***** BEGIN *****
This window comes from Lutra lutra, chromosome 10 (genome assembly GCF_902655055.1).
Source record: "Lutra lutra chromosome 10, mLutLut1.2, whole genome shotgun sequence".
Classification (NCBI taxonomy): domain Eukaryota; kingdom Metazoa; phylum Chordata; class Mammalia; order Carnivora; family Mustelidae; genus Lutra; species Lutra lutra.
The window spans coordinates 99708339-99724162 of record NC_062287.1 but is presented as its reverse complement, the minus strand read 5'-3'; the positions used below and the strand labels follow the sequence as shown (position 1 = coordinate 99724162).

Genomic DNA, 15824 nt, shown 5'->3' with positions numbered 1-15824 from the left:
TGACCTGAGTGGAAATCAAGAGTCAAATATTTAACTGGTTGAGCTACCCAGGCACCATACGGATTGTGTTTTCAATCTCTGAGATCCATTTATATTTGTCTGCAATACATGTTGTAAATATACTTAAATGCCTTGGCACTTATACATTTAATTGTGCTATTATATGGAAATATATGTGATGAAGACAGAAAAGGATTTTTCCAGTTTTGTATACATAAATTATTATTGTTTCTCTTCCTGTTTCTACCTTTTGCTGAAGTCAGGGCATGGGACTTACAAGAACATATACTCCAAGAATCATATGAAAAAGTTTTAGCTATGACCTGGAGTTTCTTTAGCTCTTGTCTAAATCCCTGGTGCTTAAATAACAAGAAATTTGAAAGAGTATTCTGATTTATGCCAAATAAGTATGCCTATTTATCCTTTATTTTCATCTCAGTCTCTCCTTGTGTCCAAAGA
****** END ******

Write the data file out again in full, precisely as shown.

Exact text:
This window comes from Lutra lutra, chromosome 10 (genome assembly GCF_902655055.1).
Source record: "Lutra lutra chromosome 10, mLutLut1.2, whole genome shotgun sequence".
Classification (NCBI taxonomy): domain Eukaryota; kingdom Metazoa; phylum Chordata; class Mammalia; order Carnivora; family Mustelidae; genus Lutra; species Lutra lutra.
The window spans coordinates 99708339-99724162 of record NC_062287.1 but is presented as its reverse complement, the minus strand read 5'-3'; the positions used below and the strand labels follow the sequence as shown (position 1 = coordinate 99724162).

Genomic DNA, 15824 nt, shown 5'->3' with positions numbered 1-15824 from the left:
TGACCTGAGTGGAAATCAAGAGTCAAATATTTAACTGGTTGAGCTACCCAGGCACCATACGGATTGTGTTTTCAATCTCTGAGATCCATTTATATTTGTCTGCAATACATGTTGTAAATATACTTAAATGCCTTGGCACTTATACATTTAATTGTGCTATTATATGGAAATATATGTGATGAAGACAGAAAAGGATTTTTCCAGTTTTGTATACATAAATTATTATTGTTTCTCTTCCTGTTTCTACCTTTTGCTGAAGTCAGGGCATGGGACTTACAAGAACATATACTCCAAGAATCATATGAAAAAGTTTTAGCTATGACCTGGAGTTTCTTTAGCTCTTGTCTAAATCCCTGGTGCTTAAATAACAAGAAATTTGAAAGAGTATTCTGATTTATGCCAAATAAGTATGCCTATTTATCCTTTATTTTCATCTCAGTCTCTCCTTGTGTCCAAAGA